Describing Wednesday as "location privacy day on Capitol Hill," The Wall Street Journal reports on two federal geolocation privacy bills aimed at limiting government and industry use of such data. Following an announcement earlier this year about plans to introduce a geo privacy bill, Sen. Ron Wyden (D-OR) and Rep. Jason Chaffetz (R- UT) proposed legislation to require law enforcement agencies to obtain probable cause warrants to track location through mobile devices, with exceptions for emergency responders, parents of minor children and Patriot Act investigations. "GPS technology is unquestionably a great tool," Wyden said, but added, "all tools and tactics require rules, and right now, when it comes to geolocation information, the rules aren't clear." Meanwhile, Senators Al Franken (D-MN) and Richard Blumenthal (D-CT) have introduced a bill requiring companies to obtain expressed user consent before sharing information and delete data upon request. "This legislation would give people the right to know what geolocation data is being collected about them and ensure they give their consent before it's shared with others," Franken said. Amid the announcement of the new bills, however, one technology editor predicts that while many view tracking as "creepy...Privacy is the Web's currency, and most folks will happily trade their locations for a 10-percent coupon." (Registration may be required to access this story.)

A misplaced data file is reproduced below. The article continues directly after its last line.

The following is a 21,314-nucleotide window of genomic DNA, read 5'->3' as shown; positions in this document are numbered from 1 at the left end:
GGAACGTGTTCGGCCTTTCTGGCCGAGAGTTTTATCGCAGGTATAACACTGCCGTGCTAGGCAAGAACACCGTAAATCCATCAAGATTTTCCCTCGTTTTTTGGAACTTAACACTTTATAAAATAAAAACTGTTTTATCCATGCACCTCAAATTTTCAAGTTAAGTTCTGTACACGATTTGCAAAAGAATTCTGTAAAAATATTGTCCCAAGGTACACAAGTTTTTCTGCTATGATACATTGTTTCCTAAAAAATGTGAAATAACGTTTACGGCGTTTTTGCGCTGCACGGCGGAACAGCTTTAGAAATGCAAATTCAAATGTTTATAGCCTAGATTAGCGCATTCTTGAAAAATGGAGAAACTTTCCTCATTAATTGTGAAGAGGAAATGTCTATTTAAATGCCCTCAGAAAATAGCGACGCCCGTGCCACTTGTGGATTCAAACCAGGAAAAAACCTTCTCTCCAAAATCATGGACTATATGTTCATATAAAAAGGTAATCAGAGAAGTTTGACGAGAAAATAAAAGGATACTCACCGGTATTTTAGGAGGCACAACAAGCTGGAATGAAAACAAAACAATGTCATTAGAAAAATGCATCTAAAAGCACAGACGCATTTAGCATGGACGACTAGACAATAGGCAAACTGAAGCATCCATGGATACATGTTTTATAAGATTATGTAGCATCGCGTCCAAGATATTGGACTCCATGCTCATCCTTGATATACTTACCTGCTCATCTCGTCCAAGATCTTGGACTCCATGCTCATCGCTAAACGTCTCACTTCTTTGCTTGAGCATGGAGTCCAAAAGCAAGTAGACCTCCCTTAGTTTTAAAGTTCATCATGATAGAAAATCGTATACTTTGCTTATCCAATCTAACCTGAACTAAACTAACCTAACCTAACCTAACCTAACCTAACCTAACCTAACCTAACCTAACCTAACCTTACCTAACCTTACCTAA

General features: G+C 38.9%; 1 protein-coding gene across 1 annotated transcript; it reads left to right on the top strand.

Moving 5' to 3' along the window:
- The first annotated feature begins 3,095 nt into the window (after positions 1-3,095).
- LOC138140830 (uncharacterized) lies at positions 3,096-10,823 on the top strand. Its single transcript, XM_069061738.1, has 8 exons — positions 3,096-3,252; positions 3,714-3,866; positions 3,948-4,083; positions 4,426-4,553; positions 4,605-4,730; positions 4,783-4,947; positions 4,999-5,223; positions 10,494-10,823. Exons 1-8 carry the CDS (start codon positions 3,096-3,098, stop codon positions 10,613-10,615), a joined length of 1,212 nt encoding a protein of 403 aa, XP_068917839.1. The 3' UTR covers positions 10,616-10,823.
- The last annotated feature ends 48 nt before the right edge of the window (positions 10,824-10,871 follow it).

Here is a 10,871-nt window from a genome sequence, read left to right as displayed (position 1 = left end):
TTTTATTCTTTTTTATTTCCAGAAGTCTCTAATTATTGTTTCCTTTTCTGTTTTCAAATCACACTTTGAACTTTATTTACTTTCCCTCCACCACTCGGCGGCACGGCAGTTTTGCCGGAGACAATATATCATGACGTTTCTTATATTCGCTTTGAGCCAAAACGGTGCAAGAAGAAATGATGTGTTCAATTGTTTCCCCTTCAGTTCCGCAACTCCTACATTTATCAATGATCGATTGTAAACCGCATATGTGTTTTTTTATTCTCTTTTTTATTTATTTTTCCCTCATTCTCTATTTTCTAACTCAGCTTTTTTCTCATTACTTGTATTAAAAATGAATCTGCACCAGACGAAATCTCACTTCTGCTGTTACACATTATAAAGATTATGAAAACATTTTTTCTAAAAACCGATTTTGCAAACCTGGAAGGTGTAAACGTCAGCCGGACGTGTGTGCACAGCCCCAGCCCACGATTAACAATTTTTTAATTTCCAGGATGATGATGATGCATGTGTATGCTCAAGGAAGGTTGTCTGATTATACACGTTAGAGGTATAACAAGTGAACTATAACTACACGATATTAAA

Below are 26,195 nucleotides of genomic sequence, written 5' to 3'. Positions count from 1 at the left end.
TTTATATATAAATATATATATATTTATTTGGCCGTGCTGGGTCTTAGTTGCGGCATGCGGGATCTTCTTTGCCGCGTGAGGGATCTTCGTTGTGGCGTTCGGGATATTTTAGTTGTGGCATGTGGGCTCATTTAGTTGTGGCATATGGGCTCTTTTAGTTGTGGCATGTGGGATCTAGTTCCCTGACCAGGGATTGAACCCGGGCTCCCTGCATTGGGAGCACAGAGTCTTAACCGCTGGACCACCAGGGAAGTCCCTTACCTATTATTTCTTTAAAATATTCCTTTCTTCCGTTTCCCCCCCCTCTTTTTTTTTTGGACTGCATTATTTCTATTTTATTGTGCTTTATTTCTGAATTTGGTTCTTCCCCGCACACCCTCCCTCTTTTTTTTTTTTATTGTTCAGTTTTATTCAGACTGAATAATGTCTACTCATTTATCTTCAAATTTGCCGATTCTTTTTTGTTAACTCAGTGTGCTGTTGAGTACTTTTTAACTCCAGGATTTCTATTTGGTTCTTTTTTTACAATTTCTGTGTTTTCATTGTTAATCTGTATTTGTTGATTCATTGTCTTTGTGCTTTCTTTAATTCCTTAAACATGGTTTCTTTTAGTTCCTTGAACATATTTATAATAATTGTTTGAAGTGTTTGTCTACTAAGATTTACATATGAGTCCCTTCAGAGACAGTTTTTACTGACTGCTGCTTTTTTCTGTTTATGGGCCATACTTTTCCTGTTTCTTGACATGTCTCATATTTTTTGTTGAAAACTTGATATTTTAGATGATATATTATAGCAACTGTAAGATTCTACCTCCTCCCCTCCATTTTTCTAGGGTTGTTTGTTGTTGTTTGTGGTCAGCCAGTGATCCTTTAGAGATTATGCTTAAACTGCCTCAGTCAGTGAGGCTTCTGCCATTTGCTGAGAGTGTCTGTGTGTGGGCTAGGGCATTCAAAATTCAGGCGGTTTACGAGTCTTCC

If you want to comment on this post, you need to login.